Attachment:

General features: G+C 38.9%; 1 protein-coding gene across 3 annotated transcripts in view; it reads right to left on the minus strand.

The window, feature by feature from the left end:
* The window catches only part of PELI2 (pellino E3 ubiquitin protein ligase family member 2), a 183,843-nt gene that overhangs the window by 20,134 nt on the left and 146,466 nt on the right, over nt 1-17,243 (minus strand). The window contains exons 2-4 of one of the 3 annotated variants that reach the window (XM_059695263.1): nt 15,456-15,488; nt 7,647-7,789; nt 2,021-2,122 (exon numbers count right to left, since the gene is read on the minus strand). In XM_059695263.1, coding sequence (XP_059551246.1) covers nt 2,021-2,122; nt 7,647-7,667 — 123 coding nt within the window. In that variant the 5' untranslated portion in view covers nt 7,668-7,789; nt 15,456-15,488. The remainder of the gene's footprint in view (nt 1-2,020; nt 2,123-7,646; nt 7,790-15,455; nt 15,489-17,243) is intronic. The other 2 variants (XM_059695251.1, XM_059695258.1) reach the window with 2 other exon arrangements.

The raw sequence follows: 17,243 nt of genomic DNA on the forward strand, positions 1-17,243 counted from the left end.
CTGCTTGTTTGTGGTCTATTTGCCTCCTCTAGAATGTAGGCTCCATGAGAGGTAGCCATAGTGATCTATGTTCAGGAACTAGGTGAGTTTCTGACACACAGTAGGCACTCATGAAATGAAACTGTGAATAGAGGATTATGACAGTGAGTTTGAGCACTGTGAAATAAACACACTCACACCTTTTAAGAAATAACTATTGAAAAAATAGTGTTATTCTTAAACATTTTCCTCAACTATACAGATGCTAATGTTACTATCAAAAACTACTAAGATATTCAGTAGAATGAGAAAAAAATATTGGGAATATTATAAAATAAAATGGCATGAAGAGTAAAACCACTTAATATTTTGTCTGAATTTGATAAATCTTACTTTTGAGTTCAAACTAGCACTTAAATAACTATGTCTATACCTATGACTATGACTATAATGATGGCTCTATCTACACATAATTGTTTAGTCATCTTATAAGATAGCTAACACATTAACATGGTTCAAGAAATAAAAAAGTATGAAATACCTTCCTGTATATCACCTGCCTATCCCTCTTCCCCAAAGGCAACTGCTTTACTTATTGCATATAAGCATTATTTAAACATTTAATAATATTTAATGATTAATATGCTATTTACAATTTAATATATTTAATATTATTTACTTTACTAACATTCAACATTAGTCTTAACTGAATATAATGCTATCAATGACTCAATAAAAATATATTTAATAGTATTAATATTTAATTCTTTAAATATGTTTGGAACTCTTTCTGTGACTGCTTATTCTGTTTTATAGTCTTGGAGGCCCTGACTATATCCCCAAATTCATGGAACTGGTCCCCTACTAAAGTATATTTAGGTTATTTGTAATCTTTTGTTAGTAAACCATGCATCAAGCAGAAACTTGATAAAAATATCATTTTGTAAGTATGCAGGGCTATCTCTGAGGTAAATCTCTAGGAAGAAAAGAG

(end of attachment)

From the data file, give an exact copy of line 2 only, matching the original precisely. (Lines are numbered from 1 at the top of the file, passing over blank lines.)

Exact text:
The window, feature by feature from the left end: